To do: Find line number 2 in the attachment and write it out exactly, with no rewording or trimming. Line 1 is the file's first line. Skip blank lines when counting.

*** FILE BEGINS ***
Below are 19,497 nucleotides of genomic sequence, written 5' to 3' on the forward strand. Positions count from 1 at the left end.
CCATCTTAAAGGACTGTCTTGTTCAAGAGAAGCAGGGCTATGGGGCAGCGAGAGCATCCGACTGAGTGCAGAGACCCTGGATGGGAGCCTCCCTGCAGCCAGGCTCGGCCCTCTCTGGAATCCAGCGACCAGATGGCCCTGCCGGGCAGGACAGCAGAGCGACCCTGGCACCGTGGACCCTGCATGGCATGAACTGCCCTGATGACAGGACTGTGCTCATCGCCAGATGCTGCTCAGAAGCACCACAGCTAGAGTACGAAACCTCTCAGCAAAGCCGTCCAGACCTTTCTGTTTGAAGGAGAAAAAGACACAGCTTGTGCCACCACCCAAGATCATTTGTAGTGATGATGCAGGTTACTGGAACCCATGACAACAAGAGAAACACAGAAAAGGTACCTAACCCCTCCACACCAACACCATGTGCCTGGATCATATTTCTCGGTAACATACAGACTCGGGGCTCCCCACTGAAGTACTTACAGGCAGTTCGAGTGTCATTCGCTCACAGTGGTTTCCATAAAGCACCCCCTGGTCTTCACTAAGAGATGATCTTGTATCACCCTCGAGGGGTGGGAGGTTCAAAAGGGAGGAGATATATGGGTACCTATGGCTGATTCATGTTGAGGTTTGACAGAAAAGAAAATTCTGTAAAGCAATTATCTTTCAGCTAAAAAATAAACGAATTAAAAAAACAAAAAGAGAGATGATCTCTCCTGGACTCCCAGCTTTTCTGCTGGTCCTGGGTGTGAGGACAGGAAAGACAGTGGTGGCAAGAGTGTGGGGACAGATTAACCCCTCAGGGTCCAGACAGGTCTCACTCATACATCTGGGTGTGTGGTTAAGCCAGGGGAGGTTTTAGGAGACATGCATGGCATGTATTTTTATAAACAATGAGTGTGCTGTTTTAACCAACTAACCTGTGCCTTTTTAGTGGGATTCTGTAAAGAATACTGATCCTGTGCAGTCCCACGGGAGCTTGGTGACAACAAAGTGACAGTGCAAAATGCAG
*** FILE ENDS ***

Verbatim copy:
CCATCTTAAAGGACTGTCTTGTTCAAGAGAAGCAGGGCTATGGGGCAGCGAGAGCATCCGACTGAGTGCAGAGACCCTGGATGGGAGCCTCCCTGCAGCCAGGCTCGGCCCTCTCTGGAATCCAGCGACCAGATGGCCCTGCCGGGCAGGACAGCAGAGCGACCCTGGCACCGTGGACCCTGCATGGCATGAACTGCCCTGATGACAGGACTGTGCTCATCGCCAGATGCTGCTCAGAAGCACCACAGCTAGAGTACGAAACCTCTCAGCAAAGCCGTCCAGACCTTTCTGTTTGAAGGAGAAAAAGACACAGCTTGTGCCACCACCCAAGATCATTTGTAGTGATGATGCAGGTTACTGGAACCCATGACAACAAGAGAAACACAGAAAAGGTACCTAACCCCTCCACACCAACACCATGTGCCTGGATCATATTTCTCGGTAACATACAGACTCGGGGCTCCCCACTGAAGTACTTACAGGCAGTTCGAGTGTCATTCGCTCACAGTGGTTTCCATAAAGCACCCCCTGGTCTTCACTAAGAGATGATCTTGTATCACCCTCGAGGGGTGGGAGGTTCAAAAGGGAGGAGATATATGGGTACCTATGGCTGATTCATGTTGAGGTTTGACAGAAAAGAAAATTCTGTAAAGCAATTATCTTTCAGCTAAAAAATAAACGAATTAAAAAAACAAAAAGAGAGATGATCTCTCCTGGACTCCCAGCTTTTCTGCTGGTCCTGGGTGTGAGGACAGGAAAGACAGTGGTGGCAAGAGTGTGGGGACAGATTAACCCCTCAGGGTCCAGACAGGTCTCACTCATACATCTGGGTGTGTGGTTAAGCCAGGGGAGGTTTTAGGAGACATGCATGGCATGTATTTTTATAAACAATGAGTGTGCTGTTTTAACCAACTAACCTGTGCCTTTTTAGTGGGATTCTGTAAAGAATACTGATCCTGTGCAGTCCCACGGGAGCTTGGTGACAACAAAGTGACAGTGCAAAATGCAG